I would also like to take this opportunity to inform the committee of progress with regard to legislative developments in this sphere. The Housing (Regulation of Approved Housing Bodies) Bill 2019 was passed by the Dáil last week and is progressing through the Seanad. I acknowledge the positive and co-operative engagement from members of this committee with this important legislation. It will strengthen governance and the financial viability of the approved housing body sector. It will safeguard the significant public investment being made in the delivery of social housing by approved housing bodies and provide assurance to tenants, the public and potential investors that the sector is well regulated.
With regard to the rental sector, the Residential Tenancies (Amendment) Act 2019 was passed earlier this year. The majority of provisions have come into operation, with the remaining provisions requiring the annual registration of tenancies to commence in early 2020. Following commencement of the relevant provisions, on the 4 June 2019, I designated a further 21 new local electoral areas across 12 counties using the revised rent pressure zone, RPZ, criteria. With these designations, an estimated 68.4% of tenancies are now in RPZs. It should be noted that it is my intention to advance a second rental Bill shortly, which will further enhance tenancies protections, including in the context of receivership situations.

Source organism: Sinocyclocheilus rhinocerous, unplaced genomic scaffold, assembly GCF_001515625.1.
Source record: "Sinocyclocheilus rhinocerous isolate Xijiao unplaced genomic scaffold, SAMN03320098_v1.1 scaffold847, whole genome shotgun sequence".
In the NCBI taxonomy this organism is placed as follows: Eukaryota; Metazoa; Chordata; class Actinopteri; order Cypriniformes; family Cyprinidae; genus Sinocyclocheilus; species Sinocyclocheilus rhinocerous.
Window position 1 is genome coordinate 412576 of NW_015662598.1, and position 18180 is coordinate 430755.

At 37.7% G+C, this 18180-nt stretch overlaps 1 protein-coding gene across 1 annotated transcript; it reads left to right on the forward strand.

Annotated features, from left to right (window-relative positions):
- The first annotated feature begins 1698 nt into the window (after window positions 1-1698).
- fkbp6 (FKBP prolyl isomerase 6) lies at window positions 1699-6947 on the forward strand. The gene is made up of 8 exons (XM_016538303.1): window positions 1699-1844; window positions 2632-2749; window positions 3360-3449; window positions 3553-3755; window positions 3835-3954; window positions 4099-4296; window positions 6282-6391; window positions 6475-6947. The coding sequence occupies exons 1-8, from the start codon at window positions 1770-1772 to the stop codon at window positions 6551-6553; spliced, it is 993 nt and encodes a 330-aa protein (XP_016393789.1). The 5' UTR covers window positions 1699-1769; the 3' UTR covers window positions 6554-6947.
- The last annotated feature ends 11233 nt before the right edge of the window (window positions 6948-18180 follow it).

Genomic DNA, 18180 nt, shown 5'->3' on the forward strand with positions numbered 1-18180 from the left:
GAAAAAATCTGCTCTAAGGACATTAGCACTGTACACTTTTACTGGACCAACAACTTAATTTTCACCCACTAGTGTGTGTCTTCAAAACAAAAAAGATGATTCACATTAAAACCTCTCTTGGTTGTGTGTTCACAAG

In terms of Brexit, like all public bodies, my Department will continue to work with our partners across Government and the wider sector to ensure that the necessary arrangements will be in place to deal with issues that may arise. As I mentioned in my last engagement with the committee, we have been working with the construction sector, particularly in the area of construction products and the need to have notified bodies located in the European Union for products that are subject to construction products regulation. We will continue our preparations and work with the key stakeholders on issues arising in terms of housing provision and delivery in the context of Brexit.
I thank the committee for the invitation today. I will, of course, be happy to address any questions that members may have.
I normally invite members to indicate if they wish to contribute but, as every member has indicated, I will take them in the order in which they indicated. We will start with Senator Kelleher, followed by Deputy Darragh O'Brien.